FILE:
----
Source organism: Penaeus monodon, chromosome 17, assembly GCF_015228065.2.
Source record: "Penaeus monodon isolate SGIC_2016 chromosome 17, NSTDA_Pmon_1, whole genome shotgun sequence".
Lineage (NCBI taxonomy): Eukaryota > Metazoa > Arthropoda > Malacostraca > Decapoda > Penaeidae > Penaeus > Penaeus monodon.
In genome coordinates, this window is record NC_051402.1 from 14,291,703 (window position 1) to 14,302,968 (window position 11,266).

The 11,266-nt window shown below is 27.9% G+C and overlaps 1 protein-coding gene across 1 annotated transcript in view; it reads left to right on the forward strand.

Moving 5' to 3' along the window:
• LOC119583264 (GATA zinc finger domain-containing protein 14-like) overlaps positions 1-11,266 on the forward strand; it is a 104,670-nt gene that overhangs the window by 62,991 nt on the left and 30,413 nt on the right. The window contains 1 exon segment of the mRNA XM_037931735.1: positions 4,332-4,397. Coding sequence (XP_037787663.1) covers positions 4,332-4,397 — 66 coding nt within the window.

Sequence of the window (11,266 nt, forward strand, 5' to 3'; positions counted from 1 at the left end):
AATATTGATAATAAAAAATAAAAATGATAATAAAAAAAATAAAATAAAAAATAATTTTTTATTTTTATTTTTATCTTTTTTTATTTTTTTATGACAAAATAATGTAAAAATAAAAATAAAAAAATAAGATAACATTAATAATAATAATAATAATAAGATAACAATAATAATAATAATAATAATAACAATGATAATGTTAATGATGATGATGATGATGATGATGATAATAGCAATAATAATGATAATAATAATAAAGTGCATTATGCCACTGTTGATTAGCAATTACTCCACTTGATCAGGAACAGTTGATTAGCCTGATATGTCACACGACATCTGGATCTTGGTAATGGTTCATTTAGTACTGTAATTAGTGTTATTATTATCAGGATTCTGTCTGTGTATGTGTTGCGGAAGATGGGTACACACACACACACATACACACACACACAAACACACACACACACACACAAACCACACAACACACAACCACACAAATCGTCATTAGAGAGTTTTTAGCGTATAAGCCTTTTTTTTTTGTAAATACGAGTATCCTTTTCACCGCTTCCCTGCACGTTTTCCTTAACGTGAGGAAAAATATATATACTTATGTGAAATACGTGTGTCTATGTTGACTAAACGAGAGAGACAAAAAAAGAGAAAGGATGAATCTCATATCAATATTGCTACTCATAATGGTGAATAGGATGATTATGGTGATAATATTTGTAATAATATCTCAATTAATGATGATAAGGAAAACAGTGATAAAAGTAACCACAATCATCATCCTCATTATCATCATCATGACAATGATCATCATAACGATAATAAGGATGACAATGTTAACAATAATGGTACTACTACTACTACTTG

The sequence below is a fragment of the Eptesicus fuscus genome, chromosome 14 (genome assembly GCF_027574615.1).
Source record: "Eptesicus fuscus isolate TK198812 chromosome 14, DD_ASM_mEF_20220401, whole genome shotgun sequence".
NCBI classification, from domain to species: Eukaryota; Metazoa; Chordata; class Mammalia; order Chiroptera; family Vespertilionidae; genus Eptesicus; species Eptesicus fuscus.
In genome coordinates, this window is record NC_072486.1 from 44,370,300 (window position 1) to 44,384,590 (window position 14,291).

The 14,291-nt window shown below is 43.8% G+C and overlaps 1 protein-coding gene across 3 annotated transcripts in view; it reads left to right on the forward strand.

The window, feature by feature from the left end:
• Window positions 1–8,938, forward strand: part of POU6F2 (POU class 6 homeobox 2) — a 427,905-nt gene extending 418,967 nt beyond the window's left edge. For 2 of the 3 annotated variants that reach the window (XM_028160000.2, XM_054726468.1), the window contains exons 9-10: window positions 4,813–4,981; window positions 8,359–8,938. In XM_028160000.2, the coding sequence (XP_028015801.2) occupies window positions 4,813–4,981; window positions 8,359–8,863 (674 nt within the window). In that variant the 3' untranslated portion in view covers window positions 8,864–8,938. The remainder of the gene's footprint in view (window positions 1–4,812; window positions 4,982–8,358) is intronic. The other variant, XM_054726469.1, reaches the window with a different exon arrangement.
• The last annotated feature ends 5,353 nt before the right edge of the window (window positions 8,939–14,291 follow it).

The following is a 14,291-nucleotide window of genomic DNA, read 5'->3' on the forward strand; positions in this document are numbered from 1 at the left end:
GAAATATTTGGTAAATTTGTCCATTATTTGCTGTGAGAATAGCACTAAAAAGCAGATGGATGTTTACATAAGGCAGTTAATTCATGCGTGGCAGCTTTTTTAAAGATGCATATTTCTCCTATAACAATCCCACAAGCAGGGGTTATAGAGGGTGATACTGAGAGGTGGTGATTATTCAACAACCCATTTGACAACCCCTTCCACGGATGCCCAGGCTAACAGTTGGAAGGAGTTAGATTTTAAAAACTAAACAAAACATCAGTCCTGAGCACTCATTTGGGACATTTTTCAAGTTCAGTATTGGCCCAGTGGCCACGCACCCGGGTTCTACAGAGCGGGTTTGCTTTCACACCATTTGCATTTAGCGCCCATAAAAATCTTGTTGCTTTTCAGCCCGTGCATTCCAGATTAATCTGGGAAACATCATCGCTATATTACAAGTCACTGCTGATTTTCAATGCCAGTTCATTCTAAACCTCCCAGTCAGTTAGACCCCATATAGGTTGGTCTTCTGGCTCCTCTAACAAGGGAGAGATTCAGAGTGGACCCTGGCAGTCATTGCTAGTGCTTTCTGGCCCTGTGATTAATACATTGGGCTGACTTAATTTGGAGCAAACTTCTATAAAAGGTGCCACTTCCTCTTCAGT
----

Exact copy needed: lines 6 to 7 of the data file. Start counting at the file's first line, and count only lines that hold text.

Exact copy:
Moving 5' to 3' along the window:
• LOC119583264 (GATA zinc finger domain-containing protein 14-like) overlaps positions 1-11,266 on the forward strand; it is a 104,670-nt gene that overhangs the window by 62,991 nt on the left and 30,413 nt on the right. The window contains 1 exon segment of the mRNA XM_037931735.1: positions 4,332-4,397. Coding sequence (XP_037787663.1) covers positions 4,332-4,397 — 66 coding nt within the window.